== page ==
Advice for Students
Places to Get Support
CASE is an MIT student group dedicated to raising awareness about class inequality, and the experiences of financial hardship on campus. It offers lists of resources, hosts campus events to foster community and meaningful dialogue, and sponsors initiatives (like the Commencement Host Family program) that alleviate financial challenges for MIT students.
Learn more about CASE and it is events and initiatives here.
Student Support Services (S3)
Primarily serving undergraduates, Student Support Services can help students cover unforeseen, essential expenses, or obtain enough food for regular meals. S3 can help students cover or subsidize urgent costs such as winter clothing or an emergency trip home. S3 can also connect students with free donated meals in dining halls through SwipeShare. We can also help you connect with Financial Aid around appeals based on significant changes in your family’s circumstances. Learn more about S3 here.
Graduate Student Emergency Resources
The Office of Graduate Education Graduate Personal Support staff is available to assist graduate students when emergencies come up while they're at MIT, and may be able to assist with unforeseen expenses. To get assistance, e-mail Graduate Personal Support at firstname.lastname@example.org. In your e-mail, just include your name, ID number, academic department, and a brief summary of your situation that requires assistance.
For Single Graduate Students needing Food Assistance, send an email using address to email@example.com for information about obtaining free meal swipes for the dining halls through the SwipeShare program. Just provide your name and MIT ID number in the email and a staff member from Graduate Residential Life will be in touch with you.
For Graduate Students with Families needing Food Assistance: If you are a graduate student with a spouse or family click below to access a form to request a Family Food Grant through the Graduate Residential Life office:
Your Department Administrators
Every department has an academic administrator who holds a wealth of knowledge about department resources. Don’t be shy, get to know your department administrator and find out who in your department might be able to help (whether it is with books, employments, or free tutoring).
The WILY Network
The Wily Network is a non-profit organization that has been partnering with MIT since 2016 to support students navigating college on their own. The WILY Network provides an array of resources to students who have experienced life challenges such as aging out of foster care, homelessness, or a lack of family support due to parental addiction, incarceration or mental health issues. The WILY Network provides free academic counseling; helps students to develop personal networks, helps to secure supplemental financial assistance; and ensures that they have year-round housing, food security, and health care commensurate to that of their college peers.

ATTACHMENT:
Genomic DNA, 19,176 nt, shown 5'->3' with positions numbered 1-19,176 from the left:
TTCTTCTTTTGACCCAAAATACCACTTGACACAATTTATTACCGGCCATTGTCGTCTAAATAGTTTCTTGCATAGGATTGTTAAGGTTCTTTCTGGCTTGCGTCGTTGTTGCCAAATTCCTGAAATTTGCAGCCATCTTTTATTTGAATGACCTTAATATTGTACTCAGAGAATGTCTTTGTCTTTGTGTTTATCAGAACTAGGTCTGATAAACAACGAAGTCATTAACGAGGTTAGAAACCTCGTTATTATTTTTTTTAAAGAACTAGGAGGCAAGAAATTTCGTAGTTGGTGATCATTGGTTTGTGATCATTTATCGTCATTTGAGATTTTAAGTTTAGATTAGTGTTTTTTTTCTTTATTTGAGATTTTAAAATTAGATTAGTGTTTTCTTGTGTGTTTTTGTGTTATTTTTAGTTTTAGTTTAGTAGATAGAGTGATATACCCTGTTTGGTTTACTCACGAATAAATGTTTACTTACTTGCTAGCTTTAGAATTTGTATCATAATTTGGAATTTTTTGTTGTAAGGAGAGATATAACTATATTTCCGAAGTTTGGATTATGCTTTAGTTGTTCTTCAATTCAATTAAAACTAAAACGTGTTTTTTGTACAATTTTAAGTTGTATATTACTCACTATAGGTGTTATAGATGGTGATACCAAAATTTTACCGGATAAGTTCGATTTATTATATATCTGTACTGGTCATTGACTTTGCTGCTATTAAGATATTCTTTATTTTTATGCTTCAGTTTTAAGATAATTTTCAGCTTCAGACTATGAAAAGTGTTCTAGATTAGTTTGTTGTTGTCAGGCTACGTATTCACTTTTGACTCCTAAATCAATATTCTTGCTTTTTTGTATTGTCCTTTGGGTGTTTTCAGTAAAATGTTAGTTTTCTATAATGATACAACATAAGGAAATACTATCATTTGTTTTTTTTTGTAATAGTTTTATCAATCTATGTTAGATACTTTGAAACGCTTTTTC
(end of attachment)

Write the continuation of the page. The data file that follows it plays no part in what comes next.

To learn more about the WILY Network, contact WILY’s MIT liaison, Miri Skolnik at firstname.lastname@example.org.
Financial Aid - Talk with them about 'Special Circumstances'
Financial obstacles and complicated situations can feel overwhelming, but they do not need to be permanent roadblocks. With some self-advocacy and a willingness to openly voice your needs and concerns with Student Financial services, help is available. Special circumstances can include a variety of things, such as problems applying for financial aid, appealing for financial aid award revisions, taking a break from school, and unforeseen personal and family difficulties. Learn more about Special Circumstances here:
Be an effective advocate for yourself. Talk to your financial aid counselor about your circumstances. Speak with Student Support Services (for undergraduates) or the Deans in Office of Graduate Education to discuss your needs. Being open about your circumstances can lead to possible options and solutions.
A message from the MIT Director of Financial Aid…
“Our counselors are here to work with you. We can partner with you on all sorts of things, like helping you to understand your financial aid award, walking you through managing your budget as a student here at MIT, or explaining different types of on-campus job opportunities. I know that sometimes talking about finances and life can be difficult because it’s all so personal, but we’re here to help. So make sure you’re up front and honest with your counselor about your situation and we will work with you to connect you to the right resources.”- Leslie Bridson, Director of Financial Aid
1 Week of Meals for $8: How-To’s and Tricks
Don’t get taken advantage of by stores designed to make you buy more than you came in to get. Make a list beforehand and save food so you're ready for rough days.Read the Full Blog
On Tortillas and Community
But acquiring a sense of happiness, sense of belonging and community requires more than just material things...Read the Full Blog
Caroline Mak '18
Caroline Mak '18